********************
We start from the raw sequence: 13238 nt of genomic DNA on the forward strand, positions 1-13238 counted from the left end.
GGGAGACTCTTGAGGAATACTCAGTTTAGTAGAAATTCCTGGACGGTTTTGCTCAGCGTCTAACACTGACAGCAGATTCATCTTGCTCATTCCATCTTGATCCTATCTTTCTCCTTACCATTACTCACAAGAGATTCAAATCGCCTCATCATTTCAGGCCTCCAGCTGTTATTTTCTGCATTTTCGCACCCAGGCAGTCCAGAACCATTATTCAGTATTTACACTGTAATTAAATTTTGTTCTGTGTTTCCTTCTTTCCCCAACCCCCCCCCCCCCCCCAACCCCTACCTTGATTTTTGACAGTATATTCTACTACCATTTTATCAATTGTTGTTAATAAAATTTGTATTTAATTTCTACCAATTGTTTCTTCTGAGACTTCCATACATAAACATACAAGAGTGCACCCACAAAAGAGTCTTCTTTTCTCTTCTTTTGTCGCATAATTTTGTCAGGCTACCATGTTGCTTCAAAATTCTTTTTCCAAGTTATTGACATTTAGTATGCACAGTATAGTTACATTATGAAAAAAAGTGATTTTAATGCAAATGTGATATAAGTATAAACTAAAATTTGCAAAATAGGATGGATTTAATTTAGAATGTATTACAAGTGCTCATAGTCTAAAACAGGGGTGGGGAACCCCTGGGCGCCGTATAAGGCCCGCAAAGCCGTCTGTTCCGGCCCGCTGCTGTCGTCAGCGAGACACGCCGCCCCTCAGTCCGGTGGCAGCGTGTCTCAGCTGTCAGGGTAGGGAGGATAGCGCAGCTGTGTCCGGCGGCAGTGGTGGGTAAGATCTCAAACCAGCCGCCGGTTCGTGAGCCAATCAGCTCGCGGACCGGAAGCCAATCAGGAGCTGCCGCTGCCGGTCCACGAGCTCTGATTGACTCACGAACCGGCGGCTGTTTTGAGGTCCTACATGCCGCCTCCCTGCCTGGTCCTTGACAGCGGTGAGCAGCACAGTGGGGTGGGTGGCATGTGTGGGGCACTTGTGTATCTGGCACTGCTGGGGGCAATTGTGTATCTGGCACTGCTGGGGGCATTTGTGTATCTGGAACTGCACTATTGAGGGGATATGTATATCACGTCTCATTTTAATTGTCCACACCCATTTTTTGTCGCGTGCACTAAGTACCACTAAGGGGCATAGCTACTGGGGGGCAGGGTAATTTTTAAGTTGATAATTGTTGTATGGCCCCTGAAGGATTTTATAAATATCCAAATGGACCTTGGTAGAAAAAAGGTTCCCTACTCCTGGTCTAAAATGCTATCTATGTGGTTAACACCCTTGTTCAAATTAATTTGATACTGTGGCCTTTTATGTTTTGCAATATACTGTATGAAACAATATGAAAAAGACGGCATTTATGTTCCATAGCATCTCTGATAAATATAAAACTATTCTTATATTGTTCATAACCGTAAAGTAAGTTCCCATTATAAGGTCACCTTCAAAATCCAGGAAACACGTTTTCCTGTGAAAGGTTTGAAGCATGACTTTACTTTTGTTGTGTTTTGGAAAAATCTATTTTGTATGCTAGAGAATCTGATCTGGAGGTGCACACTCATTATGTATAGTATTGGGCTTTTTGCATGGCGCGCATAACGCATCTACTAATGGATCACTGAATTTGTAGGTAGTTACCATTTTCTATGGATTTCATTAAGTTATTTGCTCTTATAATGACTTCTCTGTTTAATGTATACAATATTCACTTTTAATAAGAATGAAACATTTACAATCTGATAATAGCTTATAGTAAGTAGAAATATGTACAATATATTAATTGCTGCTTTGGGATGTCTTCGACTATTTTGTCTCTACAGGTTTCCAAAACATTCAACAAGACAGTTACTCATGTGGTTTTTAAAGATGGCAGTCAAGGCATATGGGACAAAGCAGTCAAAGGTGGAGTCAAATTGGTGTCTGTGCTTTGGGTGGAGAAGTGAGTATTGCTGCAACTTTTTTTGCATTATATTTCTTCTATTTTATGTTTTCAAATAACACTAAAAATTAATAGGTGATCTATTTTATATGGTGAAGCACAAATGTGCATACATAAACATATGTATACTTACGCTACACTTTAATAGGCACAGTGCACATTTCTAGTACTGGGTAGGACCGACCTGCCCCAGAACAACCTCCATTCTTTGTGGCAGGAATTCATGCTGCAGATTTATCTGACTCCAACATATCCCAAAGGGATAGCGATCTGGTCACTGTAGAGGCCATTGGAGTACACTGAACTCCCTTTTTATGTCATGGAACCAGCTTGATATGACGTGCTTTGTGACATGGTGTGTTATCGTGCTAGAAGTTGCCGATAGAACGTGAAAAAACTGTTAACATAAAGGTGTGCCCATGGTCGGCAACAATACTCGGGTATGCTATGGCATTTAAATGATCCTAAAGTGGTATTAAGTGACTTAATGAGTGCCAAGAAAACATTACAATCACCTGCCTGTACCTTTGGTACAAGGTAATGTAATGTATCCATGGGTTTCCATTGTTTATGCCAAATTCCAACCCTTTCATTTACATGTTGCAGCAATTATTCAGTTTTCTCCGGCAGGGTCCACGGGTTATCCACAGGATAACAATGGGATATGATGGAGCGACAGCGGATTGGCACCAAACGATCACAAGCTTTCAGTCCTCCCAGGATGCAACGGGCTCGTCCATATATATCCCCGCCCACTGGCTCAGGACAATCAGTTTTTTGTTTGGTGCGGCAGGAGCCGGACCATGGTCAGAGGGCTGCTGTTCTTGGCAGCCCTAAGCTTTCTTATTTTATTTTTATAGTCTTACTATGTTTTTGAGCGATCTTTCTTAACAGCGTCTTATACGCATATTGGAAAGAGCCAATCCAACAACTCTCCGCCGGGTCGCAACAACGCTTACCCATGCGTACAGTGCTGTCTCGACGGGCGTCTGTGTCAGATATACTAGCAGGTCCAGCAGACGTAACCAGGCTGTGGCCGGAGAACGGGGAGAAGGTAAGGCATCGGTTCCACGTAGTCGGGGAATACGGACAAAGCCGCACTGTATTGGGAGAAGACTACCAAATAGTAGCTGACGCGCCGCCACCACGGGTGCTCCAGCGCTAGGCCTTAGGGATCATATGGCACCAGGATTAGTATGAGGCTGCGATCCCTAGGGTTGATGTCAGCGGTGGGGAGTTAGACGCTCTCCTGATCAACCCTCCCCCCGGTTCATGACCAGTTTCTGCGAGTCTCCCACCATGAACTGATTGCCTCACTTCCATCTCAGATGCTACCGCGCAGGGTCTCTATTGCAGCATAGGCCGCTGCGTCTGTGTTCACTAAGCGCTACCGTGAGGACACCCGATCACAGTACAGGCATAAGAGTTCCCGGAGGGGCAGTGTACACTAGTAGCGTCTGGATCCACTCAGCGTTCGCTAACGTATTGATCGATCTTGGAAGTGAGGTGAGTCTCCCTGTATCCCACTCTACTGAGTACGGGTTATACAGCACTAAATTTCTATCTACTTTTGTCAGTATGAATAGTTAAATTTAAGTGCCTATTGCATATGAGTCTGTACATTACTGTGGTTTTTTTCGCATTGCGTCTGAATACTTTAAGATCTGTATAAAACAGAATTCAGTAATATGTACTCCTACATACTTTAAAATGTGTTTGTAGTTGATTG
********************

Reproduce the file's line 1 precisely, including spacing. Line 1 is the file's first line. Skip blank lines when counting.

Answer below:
We start from the raw sequence: 13238 nt of genomic DNA on the forward strand, positions 1-13238 counted from the left end.